We are currently living under a regime which is happily removing rights willy-nilly and, in most cases, appearing to get away with it. It seems that most people are quite relaxed about the fact that a child born in England (specifically) today has fewer rights than one born 13 years ago. That should bother all of us, but, sadly, the saying ‘You don’t know what you’ve lost ‘til it’s gone’ is rapidly becoming the mantra for our times.
It’s not all doom and gloom, though. In a classic example of the law of unintended consequences, the threatened removal of a right to wild-camp on Dartmoor has galvanised and energised a large cohort of people who are willing to fight to retain that right through peaceful means. The consequence might be a seismic shift in the rights to access the land in England so that we end up enjoying the same benefits of access to nature as do the Scots. The Labour party have committed to passing a right to roam act if it comes to power, following on from Caroline Lucas’s proposed amendment to the Countryside and Rights of Way Act 2000 and the Lib Dems’ bill which would protect public access to national parks.
The news that Alexander and Diana Darwall, millionaire owners of the four-thousand- acre Blachford Estate on the southern edge of Dartmoor, had successfully brought a case to end the right to wild camp without first seeking permission, prompted a primal scream of fury and despair from the thousands who feel a deep connection to the land, the natural world, and gain solace and physical and spiritual enrichment from the freedom to lie back with turf and granite beneath them and the wide and wonderful starlit skies above.
These are not your ‘leave a load of rubbish and scorch the earth with a disposable barbecue’ campers. These are people with infinite respect for the land. They walk, they ride, they climb to reach the moor’s remotest regions, its wildest reaches and ancient tors. For many, the experience is completed by a night in the darkness and silence, sleeping under the stars. They take away with them a unique and joyful memory. They leave no trace.
Dartmoor was the last place in England that could afford you this experience. It is a rare experience that will cost you very little beyond the expense of getting there. If you have the money, of course, you can enjoy pheasant shooting, deerstalking and one of the Darwalls’ holiday lets.
But this is not about the politics of envy. This is about fairness. It’s about rights, not permissions. It’s about not having to go cap-in-hand to the wealthy and powerful. It’s about not being subject to their whims. It’s about freedom and a sense of responsibility for, and love of, nature and the natural environment.
The barristers in the appeal have found themselves in an at-times ludicrous semantic battle as to the meaning of open-air recreation – the term deemed to encompass by law the right to wild-camp, enshrined in the Dartmoor Commons Act of 1985. Is wild-camping an enjoyable open-air recreation?
Darwall’s KC, Timothy Morshead, argues that it is not:
“sleeping overnight on the commons is not recreation, open-air or otherwise, because you are just asleep”.
OK, so camping is not the KC’s or the Darwalls’ bag. Fine. I don’t much like sky-diving or potholing, but I can still grasp that both are recreational activities for some.
And what a very sad life is lived where sleep is not, at least occasionally, a source of pleasure. Morshead also failed to consider the possibility that the process of falling asleep and waking up in a magical environment might also be blissfully recreational, but impossible without the actual sleep part!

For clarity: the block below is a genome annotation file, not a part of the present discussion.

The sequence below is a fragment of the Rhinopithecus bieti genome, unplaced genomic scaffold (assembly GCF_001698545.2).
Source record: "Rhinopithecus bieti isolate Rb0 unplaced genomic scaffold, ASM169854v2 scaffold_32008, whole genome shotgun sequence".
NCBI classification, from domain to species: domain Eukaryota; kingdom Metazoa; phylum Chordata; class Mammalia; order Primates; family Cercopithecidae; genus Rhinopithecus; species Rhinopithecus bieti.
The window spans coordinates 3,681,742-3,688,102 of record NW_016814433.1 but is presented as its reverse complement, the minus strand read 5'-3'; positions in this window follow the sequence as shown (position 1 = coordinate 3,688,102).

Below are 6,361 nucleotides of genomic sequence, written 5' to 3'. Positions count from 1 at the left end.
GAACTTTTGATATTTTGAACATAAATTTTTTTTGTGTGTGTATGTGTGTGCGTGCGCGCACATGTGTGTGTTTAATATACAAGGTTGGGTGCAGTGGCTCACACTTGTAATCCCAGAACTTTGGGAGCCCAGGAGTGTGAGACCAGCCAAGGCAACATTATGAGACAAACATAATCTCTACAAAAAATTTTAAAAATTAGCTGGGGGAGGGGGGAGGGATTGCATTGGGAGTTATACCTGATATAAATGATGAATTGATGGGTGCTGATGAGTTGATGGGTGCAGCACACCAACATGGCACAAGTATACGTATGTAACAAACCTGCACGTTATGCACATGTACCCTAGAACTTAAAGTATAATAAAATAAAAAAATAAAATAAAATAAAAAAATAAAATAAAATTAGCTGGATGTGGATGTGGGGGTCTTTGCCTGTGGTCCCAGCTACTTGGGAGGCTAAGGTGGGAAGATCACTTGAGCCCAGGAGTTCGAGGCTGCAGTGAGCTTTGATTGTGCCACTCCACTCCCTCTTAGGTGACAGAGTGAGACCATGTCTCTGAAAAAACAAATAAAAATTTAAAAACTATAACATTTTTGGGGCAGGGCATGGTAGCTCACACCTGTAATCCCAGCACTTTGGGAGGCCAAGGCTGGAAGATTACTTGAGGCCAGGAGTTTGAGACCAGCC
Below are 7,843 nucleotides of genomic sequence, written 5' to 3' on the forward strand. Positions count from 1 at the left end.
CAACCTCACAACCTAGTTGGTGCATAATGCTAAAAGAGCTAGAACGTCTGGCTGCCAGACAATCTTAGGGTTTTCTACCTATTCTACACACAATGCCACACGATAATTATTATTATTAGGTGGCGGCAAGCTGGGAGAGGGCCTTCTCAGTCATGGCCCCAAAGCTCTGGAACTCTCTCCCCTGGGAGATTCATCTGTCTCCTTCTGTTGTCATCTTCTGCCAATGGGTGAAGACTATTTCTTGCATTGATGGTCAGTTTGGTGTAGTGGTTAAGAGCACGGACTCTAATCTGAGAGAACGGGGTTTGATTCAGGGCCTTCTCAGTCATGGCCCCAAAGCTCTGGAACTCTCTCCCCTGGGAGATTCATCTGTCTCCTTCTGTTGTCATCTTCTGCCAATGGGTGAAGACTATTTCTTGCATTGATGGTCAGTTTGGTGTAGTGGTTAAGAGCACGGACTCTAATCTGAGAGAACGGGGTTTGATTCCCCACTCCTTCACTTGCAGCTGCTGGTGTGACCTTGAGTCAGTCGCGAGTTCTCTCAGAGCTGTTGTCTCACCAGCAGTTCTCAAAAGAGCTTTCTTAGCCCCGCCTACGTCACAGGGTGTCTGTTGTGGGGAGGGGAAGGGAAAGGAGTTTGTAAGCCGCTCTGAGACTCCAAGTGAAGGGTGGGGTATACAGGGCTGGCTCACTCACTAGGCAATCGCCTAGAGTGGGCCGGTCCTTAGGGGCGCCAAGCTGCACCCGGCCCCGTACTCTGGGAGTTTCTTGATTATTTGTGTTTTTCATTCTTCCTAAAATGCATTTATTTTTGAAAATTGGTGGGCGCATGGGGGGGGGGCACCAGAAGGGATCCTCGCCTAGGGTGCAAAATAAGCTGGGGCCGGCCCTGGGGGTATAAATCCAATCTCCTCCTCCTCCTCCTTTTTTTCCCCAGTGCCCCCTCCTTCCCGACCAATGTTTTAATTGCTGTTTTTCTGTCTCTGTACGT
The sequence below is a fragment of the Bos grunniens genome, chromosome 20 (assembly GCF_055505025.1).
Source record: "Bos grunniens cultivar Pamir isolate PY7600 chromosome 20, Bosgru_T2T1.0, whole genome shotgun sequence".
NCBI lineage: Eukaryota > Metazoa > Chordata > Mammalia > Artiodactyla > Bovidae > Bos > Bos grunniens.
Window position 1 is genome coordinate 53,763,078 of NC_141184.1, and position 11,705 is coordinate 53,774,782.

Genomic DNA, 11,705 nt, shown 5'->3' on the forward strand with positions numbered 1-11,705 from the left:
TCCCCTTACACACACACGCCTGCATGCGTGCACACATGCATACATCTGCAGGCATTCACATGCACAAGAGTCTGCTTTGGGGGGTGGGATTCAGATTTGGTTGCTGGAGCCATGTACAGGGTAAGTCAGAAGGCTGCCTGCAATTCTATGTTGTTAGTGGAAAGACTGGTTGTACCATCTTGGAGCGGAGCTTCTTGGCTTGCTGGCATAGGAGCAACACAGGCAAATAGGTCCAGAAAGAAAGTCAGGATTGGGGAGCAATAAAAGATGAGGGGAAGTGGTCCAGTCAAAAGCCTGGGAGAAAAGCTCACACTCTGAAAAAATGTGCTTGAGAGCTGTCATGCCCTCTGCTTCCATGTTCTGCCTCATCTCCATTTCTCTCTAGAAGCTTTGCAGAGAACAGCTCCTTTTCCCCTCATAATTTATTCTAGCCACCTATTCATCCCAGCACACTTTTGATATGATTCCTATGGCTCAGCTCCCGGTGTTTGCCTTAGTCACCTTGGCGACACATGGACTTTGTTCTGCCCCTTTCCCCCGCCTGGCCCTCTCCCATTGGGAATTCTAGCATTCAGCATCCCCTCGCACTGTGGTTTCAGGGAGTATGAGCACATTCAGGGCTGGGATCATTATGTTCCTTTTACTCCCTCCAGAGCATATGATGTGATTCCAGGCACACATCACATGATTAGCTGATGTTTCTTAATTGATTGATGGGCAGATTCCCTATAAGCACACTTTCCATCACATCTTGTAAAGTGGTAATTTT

In the meantime, it appears that whatever you might legitimately do on Dartmoor – walk, ride, cycle, climb – woe betide you if you happen to take a restorative snooze at any point, as you instantly nullify the recreational legitimacy of your visit!
Dartmoor National Park’s counsel, Timothy Straker KC, countered the definition of what constituted ‘recreation’ and what did not:
“Some may view the walk as a necessary chore to enable one to enjoy the recreational activity of camping”, adding, “There are public health advantages given by open-air recreation, which stands to be encouraged not discouraged.”
Morshead was also very exercised by the term ‘open-air’. A tent is, surely, an enclosure, he ‘reasoned’, so not ‘open-air’ at all! This inability to grasp the concept of outdoors/open-air is baffling in one so evidently possessed of more than a modicum of intelligence.
He and his clients were also very much perturbed that this camping malarkey might be the thin end of the wedge:
“And if a tent is acceptable, then why not a wooden hut? Or one made of sticks and rags [think he means a yurt…]? And what about one of those – or even a proper tent – left standing after a camper has gone, for use by others?”
Well, indeed, Sir! And what about a palace or a gilded pagoda or a wendy house? Oh my! What a lot of whataboutery!
Even this brief glimpse of the proceedings will probably lead you to share the very quiet and low-key optimism that this “tricky and important case” as the Master of the Rolls, Sir Geoffrey Vos, described it, will go the way of the campers. We won’t know until October.
In the meantime, the campaign will continue to go from strength to strength, as these clips from the protest and speeches outside the courts on July 18 show. These are people determined not to regret rights forfeited through apathy or timidity!
Whose land? Our land! Whose rights? Our rights!
Worth fighting for. We DO know what we’ll have lost when they’re gone…